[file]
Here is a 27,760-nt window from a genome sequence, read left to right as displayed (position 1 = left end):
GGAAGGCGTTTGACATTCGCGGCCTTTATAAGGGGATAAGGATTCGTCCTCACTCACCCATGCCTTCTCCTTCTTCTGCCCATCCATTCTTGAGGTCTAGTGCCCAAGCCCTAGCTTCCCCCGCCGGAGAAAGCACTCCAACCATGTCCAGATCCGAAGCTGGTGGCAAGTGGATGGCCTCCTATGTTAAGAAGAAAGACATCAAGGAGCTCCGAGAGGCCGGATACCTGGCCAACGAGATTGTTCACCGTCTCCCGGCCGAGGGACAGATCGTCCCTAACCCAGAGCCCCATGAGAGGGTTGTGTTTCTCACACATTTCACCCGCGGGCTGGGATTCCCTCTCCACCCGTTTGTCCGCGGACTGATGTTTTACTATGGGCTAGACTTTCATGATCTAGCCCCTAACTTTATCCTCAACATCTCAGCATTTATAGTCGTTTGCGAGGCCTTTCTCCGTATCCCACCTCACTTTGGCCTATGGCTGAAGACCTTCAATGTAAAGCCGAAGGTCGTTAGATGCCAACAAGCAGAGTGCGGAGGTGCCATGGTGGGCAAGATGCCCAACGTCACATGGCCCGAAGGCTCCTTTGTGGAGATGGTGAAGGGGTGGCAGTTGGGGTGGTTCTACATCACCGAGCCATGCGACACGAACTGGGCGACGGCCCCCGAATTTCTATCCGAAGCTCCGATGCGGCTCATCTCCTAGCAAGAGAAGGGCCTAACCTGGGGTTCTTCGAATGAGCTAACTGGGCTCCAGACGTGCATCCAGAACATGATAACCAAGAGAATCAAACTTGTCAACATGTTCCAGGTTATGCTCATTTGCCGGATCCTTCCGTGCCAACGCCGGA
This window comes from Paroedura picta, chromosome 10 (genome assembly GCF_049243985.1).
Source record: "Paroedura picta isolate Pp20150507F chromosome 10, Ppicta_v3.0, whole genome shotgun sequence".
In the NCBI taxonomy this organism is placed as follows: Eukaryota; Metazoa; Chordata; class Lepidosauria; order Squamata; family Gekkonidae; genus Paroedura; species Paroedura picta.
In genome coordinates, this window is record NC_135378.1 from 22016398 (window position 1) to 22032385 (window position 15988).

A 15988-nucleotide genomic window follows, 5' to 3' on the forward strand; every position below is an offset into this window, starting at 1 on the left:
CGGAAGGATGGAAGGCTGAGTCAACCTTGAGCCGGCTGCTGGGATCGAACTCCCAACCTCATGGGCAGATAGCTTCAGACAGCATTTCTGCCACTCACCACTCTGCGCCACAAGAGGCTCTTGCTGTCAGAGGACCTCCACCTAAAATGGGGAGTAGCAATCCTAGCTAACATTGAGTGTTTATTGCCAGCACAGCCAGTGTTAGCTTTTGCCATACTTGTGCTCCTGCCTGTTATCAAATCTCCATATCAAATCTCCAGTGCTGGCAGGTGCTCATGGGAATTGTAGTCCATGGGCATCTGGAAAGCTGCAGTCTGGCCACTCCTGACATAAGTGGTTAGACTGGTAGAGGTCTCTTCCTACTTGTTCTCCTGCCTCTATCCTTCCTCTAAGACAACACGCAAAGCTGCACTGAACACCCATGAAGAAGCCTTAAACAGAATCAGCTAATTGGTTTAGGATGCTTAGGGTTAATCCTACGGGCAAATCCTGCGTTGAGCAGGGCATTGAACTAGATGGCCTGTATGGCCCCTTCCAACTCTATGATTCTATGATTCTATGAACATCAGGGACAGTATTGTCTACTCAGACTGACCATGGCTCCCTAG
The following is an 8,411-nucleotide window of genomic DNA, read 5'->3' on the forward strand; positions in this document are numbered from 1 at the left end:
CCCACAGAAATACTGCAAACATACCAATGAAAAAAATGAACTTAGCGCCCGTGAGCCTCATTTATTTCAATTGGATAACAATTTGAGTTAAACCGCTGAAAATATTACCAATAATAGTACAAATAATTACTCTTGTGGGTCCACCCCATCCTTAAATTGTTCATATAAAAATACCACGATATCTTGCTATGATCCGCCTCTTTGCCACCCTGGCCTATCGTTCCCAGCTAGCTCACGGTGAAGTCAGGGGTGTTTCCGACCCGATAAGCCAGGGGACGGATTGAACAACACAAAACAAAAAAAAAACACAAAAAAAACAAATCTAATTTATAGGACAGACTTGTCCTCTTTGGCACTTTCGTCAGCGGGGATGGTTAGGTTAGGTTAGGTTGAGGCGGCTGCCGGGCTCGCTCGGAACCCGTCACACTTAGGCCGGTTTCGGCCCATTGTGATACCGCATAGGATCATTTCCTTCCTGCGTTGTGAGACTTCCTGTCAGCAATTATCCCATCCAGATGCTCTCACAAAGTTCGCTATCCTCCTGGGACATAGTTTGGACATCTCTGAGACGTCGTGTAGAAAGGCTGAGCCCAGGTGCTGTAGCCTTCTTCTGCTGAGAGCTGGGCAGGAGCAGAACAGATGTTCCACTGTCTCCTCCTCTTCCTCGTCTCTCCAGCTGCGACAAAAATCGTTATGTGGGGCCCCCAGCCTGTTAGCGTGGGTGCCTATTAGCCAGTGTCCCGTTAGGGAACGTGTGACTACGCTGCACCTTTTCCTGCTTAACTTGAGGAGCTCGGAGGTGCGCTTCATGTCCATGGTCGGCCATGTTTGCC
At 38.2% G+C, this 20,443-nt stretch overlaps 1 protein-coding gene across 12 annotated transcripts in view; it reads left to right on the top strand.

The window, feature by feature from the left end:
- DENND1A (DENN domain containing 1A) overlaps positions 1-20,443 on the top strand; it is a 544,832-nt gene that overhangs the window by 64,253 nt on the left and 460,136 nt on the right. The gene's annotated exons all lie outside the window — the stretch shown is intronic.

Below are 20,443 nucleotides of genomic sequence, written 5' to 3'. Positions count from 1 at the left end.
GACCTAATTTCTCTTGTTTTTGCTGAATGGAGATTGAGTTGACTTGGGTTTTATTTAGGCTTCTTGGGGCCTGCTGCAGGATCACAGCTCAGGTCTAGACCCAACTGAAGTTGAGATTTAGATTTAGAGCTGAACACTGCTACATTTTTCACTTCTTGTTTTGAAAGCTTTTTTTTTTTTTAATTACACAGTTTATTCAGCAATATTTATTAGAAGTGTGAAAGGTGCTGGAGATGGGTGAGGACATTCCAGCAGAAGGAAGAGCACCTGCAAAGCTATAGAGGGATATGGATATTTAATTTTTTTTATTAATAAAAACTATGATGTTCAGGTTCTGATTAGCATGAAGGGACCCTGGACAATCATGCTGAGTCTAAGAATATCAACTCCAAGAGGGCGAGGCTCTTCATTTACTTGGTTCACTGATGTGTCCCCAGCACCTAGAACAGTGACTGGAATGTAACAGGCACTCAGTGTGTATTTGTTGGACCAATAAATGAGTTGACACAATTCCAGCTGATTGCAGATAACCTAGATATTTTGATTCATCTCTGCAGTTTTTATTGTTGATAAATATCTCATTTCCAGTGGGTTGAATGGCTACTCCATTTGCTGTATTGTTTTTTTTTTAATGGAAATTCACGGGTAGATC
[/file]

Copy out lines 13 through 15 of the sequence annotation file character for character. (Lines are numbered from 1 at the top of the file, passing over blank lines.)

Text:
- DENND1A (DENN domain containing 1A) overlaps positions 1-20,443 on the top strand; it is a 544,832-nt gene that overhangs the window by 64,253 nt on the left and 460,136 nt on the right. The gene's annotated exons all lie outside the window — the stretch shown is intronic.

Below are 20,443 nucleotides of genomic sequence, written 5' to 3'. Positions count from 1 at the left end.
GACCTAATTTCTCTTGTTTTTGCTGAATGGAGATTGAGTTGACTTGGGTTTTATTTAGGCTTCTTGGGGCCTGCTGCAGGATCACAGCTCAGGTCTAGACCCAACTGAAGTTGAGATTTAGATTTAGAGCTGAACACTGCTACATTTTTCACTTCTTGTTTTGAAAGCTTTTTTTTTTTTTAATTACACAGTTTATTCAGCAATATTTATTAGAAGTGTGAAAGGTGCTGGAGATGGGTGAGGACATTCCAGCAGAAGGAAGAGCACCTGCAAAGCTATAGAGGGATATGGATATTTAATTTTTTTTATTAATAAAAACTATGATGTTCAGGTTCTGATTAGCATGAAGGGACCCTGGACAATCATGCTGAGTCTAAGAATATCAACTCCAAGAGGGCGAGGCTCTTCATTTACTTGGTTCACTGATGTGTCCCCAGCACCTAGAACAGTGACTGGAATGTAACAGGCACTCAGTGTGTATTTGTTGGACCAATAAATGAGTTGACACAATTCCAGCTGATTGCAGATAACCTAGATATTTTGATTCATCTCTGCAGTTTTTATTGTTGATAAATATCTCATTTCCAGTGGGTTGAATGGCTACTCCATTTGCTGTATTGTTTTTTTTTTAATGGAAATTCACGGGTAGATC